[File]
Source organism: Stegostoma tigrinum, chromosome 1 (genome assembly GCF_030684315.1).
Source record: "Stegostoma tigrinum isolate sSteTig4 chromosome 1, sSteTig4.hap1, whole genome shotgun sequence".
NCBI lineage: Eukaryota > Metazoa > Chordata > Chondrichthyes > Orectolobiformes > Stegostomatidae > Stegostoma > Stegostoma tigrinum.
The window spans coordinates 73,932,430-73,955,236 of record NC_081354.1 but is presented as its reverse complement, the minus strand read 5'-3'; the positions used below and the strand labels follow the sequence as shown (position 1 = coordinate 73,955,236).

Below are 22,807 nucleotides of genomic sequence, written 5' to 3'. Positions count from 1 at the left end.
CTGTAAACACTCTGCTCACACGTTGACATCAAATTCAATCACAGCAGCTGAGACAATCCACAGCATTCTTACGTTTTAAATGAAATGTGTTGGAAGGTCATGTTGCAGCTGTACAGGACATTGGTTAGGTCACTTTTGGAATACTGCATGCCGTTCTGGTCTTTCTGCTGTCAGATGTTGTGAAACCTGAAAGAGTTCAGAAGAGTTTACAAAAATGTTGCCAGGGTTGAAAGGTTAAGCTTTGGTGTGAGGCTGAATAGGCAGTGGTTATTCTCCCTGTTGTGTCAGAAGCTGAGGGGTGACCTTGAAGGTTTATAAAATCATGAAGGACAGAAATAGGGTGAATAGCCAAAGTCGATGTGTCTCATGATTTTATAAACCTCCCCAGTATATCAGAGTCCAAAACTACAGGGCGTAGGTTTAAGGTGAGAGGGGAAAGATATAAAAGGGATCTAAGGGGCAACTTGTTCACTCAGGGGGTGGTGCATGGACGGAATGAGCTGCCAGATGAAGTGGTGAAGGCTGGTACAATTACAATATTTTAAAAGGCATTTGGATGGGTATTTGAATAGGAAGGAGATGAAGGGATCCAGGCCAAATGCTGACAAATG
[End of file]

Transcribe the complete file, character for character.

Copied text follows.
Source organism: Stegostoma tigrinum, chromosome 1 (genome assembly GCF_030684315.1).
Source record: "Stegostoma tigrinum isolate sSteTig4 chromosome 1, sSteTig4.hap1, whole genome shotgun sequence".
NCBI lineage: Eukaryota > Metazoa > Chordata > Chondrichthyes > Orectolobiformes > Stegostomatidae > Stegostoma > Stegostoma tigrinum.
The window spans coordinates 73,932,430-73,955,236 of record NC_081354.1 but is presented as its reverse complement, the minus strand read 5'-3'; the positions used below and the strand labels follow the sequence as shown (position 1 = coordinate 73,955,236).

Below are 22,807 nucleotides of genomic sequence, written 5' to 3'. Positions count from 1 at the left end.
CTGTAAACACTCTGCTCACACGTTGACATCAAATTCAATCACAGCAGCTGAGACAATCCACAGCATTCTTACGTTTTAAATGAAATGTGTTGGAAGGTCATGTTGCAGCTGTACAGGACATTGGTTAGGTCACTTTTGGAATACTGCATGCCGTTCTGGTCTTTCTGCTGTCAGATGTTGTGAAACCTGAAAGAGTTCAGAAGAGTTTACAAAAATGTTGCCAGGGTTGAAAGGTTAAGCTTTGGTGTGAGGCTGAATAGGCAGTGGTTATTCTCCCTGTTGTGTCAGAAGCTGAGGGGTGACCTTGAAGGTTTATAAAATCATGAAGGACAGAAATAGGGTGAATAGCCAAAGTCGATGTGTCTCATGATTTTATAAACCTCCCCAGTATATCAGAGTCCAAAACTACAGGGCGTAGGTTTAAGGTGAGAGGGGAAAGATATAAAAGGGATCTAAGGGGCAACTTGTTCACTCAGGGGGTGGTGCATGGACGGAATGAGCTGCCAGATGAAGTGGTGAAGGCTGGTACAATTACAATATTTTAAAAGGCATTTGGATGGGTATTTGAATAGGAAGGAGATGAAGGGATCCAGGCCAAATGCTGACAAATG